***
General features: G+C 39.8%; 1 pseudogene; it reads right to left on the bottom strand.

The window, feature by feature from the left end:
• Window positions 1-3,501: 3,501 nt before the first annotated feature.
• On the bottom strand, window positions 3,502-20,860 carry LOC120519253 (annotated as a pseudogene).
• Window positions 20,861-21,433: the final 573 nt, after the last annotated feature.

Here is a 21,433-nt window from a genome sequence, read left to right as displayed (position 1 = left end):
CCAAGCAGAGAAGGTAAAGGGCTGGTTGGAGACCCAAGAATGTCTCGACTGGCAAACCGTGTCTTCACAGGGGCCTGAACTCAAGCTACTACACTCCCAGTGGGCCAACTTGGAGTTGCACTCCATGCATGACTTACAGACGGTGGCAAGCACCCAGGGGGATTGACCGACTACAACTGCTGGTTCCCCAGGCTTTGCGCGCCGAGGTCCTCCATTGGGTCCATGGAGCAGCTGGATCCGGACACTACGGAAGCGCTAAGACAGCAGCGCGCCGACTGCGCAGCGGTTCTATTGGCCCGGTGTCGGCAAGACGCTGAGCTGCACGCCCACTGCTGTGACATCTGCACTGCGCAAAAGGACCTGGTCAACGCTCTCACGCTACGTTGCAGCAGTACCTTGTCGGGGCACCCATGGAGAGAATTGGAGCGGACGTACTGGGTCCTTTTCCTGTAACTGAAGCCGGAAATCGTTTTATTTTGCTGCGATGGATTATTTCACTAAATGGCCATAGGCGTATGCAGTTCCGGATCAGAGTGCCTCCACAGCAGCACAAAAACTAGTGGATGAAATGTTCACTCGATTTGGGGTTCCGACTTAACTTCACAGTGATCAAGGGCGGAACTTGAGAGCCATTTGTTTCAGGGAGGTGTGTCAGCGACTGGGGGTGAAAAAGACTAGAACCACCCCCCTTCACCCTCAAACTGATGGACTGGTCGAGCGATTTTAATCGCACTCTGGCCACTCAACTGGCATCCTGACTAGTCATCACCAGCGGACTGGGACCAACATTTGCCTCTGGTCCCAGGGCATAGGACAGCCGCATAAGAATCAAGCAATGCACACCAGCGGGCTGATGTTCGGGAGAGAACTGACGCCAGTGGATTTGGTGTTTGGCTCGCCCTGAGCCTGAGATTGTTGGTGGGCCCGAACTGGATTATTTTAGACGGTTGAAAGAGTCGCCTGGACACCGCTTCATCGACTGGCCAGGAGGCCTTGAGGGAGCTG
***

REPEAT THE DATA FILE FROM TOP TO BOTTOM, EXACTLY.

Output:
General features: G+C 39.8%; 1 pseudogene; it reads right to left on the bottom strand.

The window, feature by feature from the left end:
• Window positions 1-3,501: 3,501 nt before the first annotated feature.
• On the bottom strand, window positions 3,502-20,860 carry LOC120519253 (annotated as a pseudogene).
• Window positions 20,861-21,433: the final 573 nt, after the last annotated feature.

Here is a 21,433-nt window from a genome sequence, read left to right as displayed (position 1 = left end):
CCAAGCAGAGAAGGTAAAGGGCTGGTTGGAGACCCAAGAATGTCTCGACTGGCAAACCGTGTCTTCACAGGGGCCTGAACTCAAGCTACTACACTCCCAGTGGGCCAACTTGGAGTTGCACTCCATGCATGACTTACAGACGGTGGCAAGCACCCAGGGGGATTGACCGACTACAACTGCTGGTTCCCCAGGCTTTGCGCGCCGAGGTCCTCCATTGGGTCCATGGAGCAGCTGGATCCGGACACTACGGAAGCGCTAAGACAGCAGCGCGCCGACTGCGCAGCGGTTCTATTGGCCCGGTGTCGGCAAGACGCTGAGCTGCACGCCCACTGCTGTGACATCTGCACTGCGCAAAAGGACCTGGTCAACGCTCTCACGCTACGTTGCAGCAGTACCTTGTCGGGGCACCCATGGAGAGAATTGGAGCGGACGTACTGGGTCCTTTTCCTGTAACTGAAGCCGGAAATCGTTTTATTTTGCTGCGATGGATTATTTCACTAAATGGCCATAGGCGTATGCAGTTCCGGATCAGAGTGCCTCCACAGCAGCACAAAAACTAGTGGATGAAATGTTCACTCGATTTGGGGTTCCGACTTAACTTCACAGTGATCAAGGGCGGAACTTGAGAGCCATTTGTTTCAGGGAGGTGTGTCAGCGACTGGGGGTGAAAAAGACTAGAACCACCCCCCTTCACCCTCAAACTGATGGACTGGTCGAGCGATTTTAATCGCACTCTGGCCACTCAACTGGCATCCTGACTAGTCATCACCAGCGGACTGGGACCAACATTTGCCTCTGGTCCCAGGGCATAGGACAGCCGCATAAGAATCAAGCAATGCACACCAGCGGGCTGATGTTCGGGAGAGAACTGACGCCAGTGGATTTGGTGTTTGGCTCGCCCTGAGCCTGAGATTGTTGGTGGGCCCGAACTGGATTATTTTAGACGGTTGAAAGAGTCGCCTGGACACCGCTTCATCGACTGGCCAGGAGGCCTTGAGGGAGCTG